The impeachment trial of Supreme Court Justice Samuel Chase begins.
Samuel chase gained the Supreme Court Justice chair in 1796. As a Federalist, he adamantly disapproved of Jeffersonian Republicans. He was not shy about sharing those views especially after the Republicans gained the congress majority. President Thomas Jefferson started the impeachment proceedings and the House agreed to it. They accused Justice Chase as someone who “behaved in an arbitrary, oppressive, and unjust way by announcing his legal interpretation on the law of treason before defense counsel had been heard.”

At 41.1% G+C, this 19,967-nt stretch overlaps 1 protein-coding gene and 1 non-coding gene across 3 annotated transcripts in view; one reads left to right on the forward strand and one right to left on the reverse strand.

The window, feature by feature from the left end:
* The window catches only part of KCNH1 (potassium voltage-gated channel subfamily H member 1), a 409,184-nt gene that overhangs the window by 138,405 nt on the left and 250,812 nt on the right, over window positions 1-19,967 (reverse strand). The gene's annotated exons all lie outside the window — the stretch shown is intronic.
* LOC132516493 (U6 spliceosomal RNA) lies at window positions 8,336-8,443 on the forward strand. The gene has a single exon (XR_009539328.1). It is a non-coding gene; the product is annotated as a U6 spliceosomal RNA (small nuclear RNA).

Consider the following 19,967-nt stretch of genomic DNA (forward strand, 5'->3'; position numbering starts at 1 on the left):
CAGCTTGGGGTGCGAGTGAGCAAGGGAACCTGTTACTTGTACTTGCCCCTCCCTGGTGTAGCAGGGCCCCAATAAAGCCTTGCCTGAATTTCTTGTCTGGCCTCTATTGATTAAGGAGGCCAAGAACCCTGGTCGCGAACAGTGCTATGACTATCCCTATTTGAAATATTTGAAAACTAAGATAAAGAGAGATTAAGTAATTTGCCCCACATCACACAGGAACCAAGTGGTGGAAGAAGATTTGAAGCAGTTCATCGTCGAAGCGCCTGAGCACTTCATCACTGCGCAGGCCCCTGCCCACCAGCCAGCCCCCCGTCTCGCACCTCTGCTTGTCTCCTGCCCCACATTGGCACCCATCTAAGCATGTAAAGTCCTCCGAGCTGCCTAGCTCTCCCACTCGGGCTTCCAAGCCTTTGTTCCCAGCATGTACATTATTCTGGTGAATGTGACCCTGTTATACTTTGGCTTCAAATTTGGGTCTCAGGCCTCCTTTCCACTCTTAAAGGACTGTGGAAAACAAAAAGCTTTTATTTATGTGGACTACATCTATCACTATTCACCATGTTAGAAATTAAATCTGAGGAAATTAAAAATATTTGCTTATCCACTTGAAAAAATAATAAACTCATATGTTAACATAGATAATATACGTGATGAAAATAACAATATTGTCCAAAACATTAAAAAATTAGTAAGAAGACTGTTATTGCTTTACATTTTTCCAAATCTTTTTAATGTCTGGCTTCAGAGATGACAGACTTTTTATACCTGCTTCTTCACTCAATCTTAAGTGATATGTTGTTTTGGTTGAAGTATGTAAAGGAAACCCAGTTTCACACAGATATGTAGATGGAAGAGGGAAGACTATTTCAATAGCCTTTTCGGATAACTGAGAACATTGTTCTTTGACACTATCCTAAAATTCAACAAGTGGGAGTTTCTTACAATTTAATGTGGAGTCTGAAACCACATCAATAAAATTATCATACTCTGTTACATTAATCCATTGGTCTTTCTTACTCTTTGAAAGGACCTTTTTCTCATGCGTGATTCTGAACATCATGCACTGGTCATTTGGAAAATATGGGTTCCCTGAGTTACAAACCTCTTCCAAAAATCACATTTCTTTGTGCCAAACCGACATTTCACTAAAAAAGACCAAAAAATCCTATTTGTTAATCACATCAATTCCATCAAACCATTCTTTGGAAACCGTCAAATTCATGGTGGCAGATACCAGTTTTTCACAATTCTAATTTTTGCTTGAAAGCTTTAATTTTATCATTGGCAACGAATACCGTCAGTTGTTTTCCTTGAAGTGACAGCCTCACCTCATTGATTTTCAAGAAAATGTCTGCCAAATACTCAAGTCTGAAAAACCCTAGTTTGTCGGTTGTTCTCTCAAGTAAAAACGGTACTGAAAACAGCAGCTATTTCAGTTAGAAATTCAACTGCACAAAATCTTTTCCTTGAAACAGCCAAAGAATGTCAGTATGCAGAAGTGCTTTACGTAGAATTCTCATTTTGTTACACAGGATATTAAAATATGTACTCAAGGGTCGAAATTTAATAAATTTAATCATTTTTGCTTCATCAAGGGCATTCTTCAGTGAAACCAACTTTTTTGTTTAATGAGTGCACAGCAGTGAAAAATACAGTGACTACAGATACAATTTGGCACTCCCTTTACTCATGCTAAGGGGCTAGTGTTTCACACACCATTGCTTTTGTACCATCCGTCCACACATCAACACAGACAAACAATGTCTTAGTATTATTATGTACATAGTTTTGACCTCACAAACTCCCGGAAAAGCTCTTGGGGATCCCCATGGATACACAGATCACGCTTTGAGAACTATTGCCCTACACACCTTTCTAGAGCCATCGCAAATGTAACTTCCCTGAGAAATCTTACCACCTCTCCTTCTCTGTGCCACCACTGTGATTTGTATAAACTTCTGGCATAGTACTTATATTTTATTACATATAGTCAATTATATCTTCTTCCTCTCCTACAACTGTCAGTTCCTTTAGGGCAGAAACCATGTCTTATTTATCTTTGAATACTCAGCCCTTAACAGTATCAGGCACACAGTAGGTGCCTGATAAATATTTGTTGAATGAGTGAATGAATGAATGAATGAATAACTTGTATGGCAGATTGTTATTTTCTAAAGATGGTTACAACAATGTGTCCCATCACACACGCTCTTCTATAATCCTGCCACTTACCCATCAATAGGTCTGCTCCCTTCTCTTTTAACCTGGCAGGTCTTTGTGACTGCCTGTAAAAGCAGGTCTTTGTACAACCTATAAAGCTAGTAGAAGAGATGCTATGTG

On November 30, 1804, the Senate appointed the committee for the trial. After a brief postponement, the trial began on February 1805. While the offense argued against Justice Chase’s actions, his defense team showed that Justice had behaved properly for his office. The defense argued that this impeachment was because the President did not like his rulings and views not because he had behaved badly.
In the end, the Senate acquitted Justice Samuel Chase, since they did not receive the two-thirds majority to impeach him. This trial gave precedence that the Executive or Legislative Branches could not impeach Justices when they did not agree with their opinions. Justice Chase kept his office and served until he died in 1811.